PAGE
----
NRB Members Champion COVID-19 Vaccine
By Marissa Postell
Thanks to the dedicated efforts of scientists and researchers and the continuing efforts of Operation Warp Speed, created by the Trump administration, COVID-19 vaccines are being distributed around the country. Several NRB members are actively supporting distribution of the vaccine and encouraging people to receive the vaccine.
In December, Jim Daly, President of Focus on the Family, and co-host John Fuller hosted Dr. Dan Hinthorn and Dr. Scott James on The Focus on the Family Broadcast to talk about the COVID-19 vaccine. Dr. Hinthorn and Dr. James are both infectious disease specialists who are on Focus’s Physicians Resource Council, a group of 35 to 40 doctors who partner with Focus to ensure that their medical information and advice is medically accurate as well as to help consider bioethical issues.
During the broadcast, they answered questions surrounding the development of the vaccine and addressed ethical concerns that some have raised about the vaccine. They viewed the development and deployment of the vaccine as a gift and evidence of God’s common grace.
“I’m not thrown by what the world is handing us right now. God is still seated on his throne and he is still good,” James said. “He is serving us and pouring his grace out on us even now through common grace of medical interventions and frontline healthcare workers and vaccines that are being developed.”
James went on to encourage listeners to consider whether receiving this vaccine could be an opportunity to demonstrate love of neighbor.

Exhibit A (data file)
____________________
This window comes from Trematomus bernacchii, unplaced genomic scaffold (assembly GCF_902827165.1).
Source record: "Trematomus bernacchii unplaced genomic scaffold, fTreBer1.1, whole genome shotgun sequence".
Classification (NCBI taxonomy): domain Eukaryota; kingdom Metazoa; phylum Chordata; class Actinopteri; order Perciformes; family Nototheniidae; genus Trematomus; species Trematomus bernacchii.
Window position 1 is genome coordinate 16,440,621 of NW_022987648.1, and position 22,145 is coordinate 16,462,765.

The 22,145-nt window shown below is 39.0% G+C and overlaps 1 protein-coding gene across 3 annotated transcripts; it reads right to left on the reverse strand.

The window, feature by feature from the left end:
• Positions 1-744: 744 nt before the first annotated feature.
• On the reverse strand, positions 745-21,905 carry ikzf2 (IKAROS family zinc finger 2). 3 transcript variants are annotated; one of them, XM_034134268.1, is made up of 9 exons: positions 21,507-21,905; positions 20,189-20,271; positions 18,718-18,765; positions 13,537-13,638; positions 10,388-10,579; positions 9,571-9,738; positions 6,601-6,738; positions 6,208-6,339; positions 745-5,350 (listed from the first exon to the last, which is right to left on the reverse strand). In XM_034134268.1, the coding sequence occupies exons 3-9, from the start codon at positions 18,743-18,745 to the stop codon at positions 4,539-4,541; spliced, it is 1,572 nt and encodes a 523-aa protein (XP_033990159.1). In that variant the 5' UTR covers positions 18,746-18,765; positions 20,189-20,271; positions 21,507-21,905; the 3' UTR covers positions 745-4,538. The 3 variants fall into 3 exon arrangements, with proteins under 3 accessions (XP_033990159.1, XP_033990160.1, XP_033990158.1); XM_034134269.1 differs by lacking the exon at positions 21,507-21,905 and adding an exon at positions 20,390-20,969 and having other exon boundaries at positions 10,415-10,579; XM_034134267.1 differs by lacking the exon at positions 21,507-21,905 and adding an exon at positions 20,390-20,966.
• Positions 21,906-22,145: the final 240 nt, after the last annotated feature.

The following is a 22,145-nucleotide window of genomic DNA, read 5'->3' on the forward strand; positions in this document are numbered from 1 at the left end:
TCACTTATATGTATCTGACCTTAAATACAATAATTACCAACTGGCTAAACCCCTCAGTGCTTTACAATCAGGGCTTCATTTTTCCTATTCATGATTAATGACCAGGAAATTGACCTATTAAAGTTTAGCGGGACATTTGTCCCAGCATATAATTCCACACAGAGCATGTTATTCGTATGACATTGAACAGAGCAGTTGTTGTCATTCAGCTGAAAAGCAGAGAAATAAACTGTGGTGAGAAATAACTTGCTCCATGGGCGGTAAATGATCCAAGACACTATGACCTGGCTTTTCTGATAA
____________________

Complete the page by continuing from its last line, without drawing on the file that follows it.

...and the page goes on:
“I don’t look at getting vaccinated as some sort of test of Christian faith or Christian love or anything like that, but I do think that something like this is an opportunity to love our neighbor,” James said. “And it’s a way to take a specific action that protects vulnerable people in our communities. And so, as a follower of Christ, I want to wisely think about how I engage that opportunity.”
Franklin Graham, president of Samaritan’s Purse said that he thanked God for the doctors and researchers who were involved in developing these vaccines and for the resources that made it possible. He went on to say that he hoped the American people would use these vaccines.
“My father believed in modern medicine,” Graham said. “If anytime there was a vaccine or something that could help protect you, he was an advocate for it. He took it. I believe that it’s consistent with Scripture—that we protect our lives and do whatever we can to save life. So I don’t have any problem with telling a person to take an aspirin or telling a person to have a vaccine.”
Graham encouraged pastors to promote COVID-19 vaccine use rather than discourage it in their congregations.
“From what we know, a vaccine can help save lives and prevent suffering,” Graham said in a Facebook post. “My wife and I have both had the vaccine, and at 68 years old, I want to get as many more miles out of these old bones as possible!”
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